The Brooks The Wire 2 is firm and has little cushioning, and its low-slung build places you right on top of the spike plate and close to the track. Anyone who has worn track spikes in the past knows what to expect here, though if you've only worn racing flats or XC spikes, you may be surprised by the firmness. This also means that there's not much in the way of cushion to get waterlogged. Additionally, spikes don't really offer much in the way of support, and The Wire 2 is no exception, with no additional support features or heel counter built into the shoe.

At 3.8oz, Brooks The Wire 2 is super light. That's about par for an upper-level distance spike these days. Wow, spikes have gotten ridiculously light since I last bought spikes in '03. You'd be forgiven if you pick up a box of these and briefly wonder whether Brooks forgot to put shoes in the box, and this weight (or lack thereof) is obvious from the minute you put these spikes on your feet.

As expected, the Brooks The Wire 2 has virtually no support. The sole doesn't offer any real arch support, and the upper doesn't have any firm structure to it. No surprises there, considering its a track spike.

The Brooks The Wire 2 uses unisex sizing, so women should size 1.5 sizes. I've found them to fit true to size, or a half size larger than the Mach and T7, despite being built on a similarly curved last.

The stock laces are ribbon laces that don't stay tied. Expect to either replace them or triple-knot them and thread them through the parts of the lace that cross over your instep.

The Brooks The Wire 2 is a solid entry into the long-distance track spike market. Unfortunately, I don't have personal experience with the other well-regarded spikes on the market (Nike Zoom Victory, Mamba, and Matumbo, Saucony Endorphin, New Balance LD5000, Adidas adiZero Avanti and Cadence, etc), but I can say that The Wire 2 has treated me very well in everything from a 1500-5000 (minus the steeplechase) this indoor/outdoor season, and I've never felt held back by it. If I was more of a 1500-3000m runner or an athlete who ran more on my toes (and perhaps a few years younger), I'd probably favor something more aggressive, but with my focus on the 5000m, it has worked just fine. I'd recommend The Wire 2 for track athletes running the 5000-10,000m, as well as for those who favor a slightly less aggressive (but still very lightweight) spike.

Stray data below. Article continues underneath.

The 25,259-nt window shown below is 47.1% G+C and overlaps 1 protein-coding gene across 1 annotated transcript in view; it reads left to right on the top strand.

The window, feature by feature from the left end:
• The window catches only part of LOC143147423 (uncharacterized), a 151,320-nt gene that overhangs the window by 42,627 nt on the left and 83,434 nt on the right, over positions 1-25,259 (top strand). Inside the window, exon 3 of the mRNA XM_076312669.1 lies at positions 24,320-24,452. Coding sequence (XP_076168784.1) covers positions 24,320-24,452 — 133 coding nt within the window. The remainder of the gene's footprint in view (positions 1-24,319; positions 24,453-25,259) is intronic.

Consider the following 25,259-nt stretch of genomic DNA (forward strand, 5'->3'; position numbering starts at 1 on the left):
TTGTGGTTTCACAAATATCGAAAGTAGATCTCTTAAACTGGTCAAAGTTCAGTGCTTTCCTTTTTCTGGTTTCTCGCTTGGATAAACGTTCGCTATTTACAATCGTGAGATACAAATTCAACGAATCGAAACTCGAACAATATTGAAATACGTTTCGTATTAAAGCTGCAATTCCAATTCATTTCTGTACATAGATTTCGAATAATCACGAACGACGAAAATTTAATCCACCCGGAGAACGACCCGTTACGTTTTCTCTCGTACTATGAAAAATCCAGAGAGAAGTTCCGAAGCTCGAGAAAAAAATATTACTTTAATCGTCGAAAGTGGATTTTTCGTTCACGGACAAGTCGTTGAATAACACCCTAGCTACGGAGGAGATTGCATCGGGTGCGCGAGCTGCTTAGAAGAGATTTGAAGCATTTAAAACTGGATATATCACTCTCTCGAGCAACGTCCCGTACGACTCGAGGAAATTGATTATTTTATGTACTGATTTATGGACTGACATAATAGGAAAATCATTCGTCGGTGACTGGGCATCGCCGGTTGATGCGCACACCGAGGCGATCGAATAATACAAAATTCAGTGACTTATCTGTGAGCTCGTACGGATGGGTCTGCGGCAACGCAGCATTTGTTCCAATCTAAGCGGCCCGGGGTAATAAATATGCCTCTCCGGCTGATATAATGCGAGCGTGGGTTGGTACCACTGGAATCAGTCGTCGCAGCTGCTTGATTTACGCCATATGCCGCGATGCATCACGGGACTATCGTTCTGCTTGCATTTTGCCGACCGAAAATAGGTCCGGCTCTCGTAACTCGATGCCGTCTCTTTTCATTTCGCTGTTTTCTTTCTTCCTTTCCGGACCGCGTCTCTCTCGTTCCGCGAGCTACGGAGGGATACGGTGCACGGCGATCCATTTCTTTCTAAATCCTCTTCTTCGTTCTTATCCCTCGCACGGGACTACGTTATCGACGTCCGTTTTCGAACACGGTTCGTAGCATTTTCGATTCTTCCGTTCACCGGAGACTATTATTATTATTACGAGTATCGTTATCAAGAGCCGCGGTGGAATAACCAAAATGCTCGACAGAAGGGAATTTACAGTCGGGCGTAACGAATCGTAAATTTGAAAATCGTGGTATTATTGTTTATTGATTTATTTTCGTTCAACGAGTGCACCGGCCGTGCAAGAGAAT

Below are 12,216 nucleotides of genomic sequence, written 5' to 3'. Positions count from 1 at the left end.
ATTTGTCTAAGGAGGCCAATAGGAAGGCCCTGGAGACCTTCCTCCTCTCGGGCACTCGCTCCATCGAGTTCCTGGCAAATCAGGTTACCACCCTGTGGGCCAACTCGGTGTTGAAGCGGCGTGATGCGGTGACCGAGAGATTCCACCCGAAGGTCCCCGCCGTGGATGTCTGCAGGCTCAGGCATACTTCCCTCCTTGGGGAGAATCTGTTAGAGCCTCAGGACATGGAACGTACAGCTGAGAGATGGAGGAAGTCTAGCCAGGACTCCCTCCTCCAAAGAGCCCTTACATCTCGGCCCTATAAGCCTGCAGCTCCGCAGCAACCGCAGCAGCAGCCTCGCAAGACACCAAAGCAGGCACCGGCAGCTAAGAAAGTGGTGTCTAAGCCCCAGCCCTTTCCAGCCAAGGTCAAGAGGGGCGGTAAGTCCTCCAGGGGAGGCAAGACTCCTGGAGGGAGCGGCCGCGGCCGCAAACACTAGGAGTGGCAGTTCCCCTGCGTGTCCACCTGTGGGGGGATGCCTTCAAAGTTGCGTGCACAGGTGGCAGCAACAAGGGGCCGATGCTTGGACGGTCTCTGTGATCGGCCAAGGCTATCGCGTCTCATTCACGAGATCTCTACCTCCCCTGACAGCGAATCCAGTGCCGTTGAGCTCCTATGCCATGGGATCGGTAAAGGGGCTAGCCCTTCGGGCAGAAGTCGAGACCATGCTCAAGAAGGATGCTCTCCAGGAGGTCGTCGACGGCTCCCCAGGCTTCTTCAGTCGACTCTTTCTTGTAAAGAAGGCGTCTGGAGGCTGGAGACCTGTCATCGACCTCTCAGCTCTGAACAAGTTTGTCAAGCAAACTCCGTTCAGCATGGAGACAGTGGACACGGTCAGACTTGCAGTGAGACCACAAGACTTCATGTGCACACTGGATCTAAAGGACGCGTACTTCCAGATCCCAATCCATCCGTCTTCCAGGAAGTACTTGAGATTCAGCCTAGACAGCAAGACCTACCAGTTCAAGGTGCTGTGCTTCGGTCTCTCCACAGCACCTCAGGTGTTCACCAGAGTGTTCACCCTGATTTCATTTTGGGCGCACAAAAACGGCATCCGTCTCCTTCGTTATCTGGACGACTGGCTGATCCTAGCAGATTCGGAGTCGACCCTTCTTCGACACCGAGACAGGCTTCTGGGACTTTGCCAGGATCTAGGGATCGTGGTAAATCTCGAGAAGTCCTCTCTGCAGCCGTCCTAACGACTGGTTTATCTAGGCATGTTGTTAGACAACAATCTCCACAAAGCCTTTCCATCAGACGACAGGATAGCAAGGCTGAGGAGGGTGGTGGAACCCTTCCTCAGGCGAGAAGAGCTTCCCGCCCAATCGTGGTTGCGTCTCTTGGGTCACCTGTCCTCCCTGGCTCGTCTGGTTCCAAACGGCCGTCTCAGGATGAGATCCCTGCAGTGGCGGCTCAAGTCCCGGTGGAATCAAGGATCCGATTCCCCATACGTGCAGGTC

The Brooks The Wire 2 retails for $100 and is available on Brooks' website, as well as at many retailers that carry Brooks products. It fits true to size (if you've worn the Mach, the Mach runs small, so size down half a size for The Wire).

Full disclosure: I purchased the Brooks The Wire 2 from the National Running Center with the store team discount. The opinions expressed in this review are mine and based on my experience, and do not reflect the opinions of Brooks, the National Running Center, or anyone else.

1 comment:

  1. Good to know that this shoe is intended for serious athletes competing in mile to 10k events. The Wire has a curved shape.